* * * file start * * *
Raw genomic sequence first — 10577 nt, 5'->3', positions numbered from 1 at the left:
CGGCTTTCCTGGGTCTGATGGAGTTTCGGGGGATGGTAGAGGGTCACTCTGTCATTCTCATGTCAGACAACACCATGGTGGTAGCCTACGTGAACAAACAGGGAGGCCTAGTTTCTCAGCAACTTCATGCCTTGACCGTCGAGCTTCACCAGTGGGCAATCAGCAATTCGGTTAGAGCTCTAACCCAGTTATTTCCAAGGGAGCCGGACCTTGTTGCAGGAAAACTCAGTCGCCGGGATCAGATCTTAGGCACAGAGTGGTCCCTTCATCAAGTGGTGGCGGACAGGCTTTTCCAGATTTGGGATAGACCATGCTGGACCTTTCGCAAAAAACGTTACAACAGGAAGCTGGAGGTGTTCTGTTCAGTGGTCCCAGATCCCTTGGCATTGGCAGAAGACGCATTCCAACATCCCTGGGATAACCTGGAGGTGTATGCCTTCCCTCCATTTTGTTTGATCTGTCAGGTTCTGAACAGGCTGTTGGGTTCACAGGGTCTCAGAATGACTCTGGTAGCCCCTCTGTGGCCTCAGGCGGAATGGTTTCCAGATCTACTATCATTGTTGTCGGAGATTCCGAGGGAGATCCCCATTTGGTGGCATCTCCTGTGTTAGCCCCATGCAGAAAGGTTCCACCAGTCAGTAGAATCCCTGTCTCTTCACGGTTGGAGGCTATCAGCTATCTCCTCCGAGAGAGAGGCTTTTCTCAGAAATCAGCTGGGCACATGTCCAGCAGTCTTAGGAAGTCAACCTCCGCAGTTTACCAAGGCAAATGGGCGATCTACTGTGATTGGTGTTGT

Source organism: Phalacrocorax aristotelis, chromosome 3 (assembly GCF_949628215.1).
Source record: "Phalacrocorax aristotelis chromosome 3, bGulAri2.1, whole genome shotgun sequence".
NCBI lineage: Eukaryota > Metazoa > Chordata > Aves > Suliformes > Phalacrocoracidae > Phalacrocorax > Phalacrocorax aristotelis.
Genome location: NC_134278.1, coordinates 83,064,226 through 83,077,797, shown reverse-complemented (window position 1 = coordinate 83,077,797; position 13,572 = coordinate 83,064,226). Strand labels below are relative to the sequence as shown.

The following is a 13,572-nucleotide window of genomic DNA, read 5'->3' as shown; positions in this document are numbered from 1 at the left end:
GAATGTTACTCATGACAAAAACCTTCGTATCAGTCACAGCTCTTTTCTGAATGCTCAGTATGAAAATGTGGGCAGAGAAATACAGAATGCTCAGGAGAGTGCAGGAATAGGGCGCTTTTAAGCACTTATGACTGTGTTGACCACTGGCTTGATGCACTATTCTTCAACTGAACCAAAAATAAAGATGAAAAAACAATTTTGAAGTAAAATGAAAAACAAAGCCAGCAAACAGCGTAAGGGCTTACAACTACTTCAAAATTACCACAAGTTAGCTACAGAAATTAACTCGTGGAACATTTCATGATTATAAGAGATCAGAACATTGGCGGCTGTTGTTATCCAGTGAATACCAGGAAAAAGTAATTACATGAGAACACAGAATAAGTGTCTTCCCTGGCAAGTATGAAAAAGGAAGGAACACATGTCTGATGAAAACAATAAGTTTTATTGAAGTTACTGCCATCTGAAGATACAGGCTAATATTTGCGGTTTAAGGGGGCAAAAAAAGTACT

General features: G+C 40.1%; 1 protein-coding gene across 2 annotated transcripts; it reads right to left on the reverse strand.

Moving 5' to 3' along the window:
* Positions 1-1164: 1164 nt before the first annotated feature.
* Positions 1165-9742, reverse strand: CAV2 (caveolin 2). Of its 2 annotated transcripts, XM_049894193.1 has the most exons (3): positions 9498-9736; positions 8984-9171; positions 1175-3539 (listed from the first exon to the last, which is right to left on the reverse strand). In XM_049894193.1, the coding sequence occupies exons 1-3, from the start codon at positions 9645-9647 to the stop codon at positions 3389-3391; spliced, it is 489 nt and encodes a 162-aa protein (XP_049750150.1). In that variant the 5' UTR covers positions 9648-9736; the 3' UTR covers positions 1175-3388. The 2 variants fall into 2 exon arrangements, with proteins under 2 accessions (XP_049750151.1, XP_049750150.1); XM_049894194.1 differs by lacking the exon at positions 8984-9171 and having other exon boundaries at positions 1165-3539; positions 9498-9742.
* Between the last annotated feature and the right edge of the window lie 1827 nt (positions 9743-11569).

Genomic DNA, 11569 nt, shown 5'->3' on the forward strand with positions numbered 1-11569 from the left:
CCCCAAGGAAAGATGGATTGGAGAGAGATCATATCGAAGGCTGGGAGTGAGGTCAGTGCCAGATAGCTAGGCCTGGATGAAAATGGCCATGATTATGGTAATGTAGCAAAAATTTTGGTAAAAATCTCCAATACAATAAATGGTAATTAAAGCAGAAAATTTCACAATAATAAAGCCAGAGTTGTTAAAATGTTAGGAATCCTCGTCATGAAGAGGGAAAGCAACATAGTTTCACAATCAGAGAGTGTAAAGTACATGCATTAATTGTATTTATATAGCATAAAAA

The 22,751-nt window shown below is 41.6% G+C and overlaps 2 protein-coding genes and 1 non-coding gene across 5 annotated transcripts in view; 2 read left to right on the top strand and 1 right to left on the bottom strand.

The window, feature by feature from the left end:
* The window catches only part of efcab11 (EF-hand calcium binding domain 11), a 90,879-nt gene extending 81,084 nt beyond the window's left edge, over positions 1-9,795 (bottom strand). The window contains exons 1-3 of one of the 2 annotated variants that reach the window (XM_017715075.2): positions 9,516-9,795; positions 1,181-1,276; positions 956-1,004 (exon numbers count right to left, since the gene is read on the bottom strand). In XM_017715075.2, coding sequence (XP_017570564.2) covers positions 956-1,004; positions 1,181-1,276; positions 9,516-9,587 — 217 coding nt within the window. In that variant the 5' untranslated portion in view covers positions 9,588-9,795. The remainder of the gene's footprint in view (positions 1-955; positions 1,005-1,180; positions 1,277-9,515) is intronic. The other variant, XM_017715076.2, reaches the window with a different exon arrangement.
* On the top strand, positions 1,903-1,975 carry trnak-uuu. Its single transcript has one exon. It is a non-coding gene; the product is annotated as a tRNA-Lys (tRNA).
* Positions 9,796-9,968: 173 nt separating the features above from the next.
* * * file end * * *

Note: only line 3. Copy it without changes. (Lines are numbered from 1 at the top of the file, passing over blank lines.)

Source organism: Phalacrocorax aristotelis, chromosome 3 (assembly GCF_949628215.1).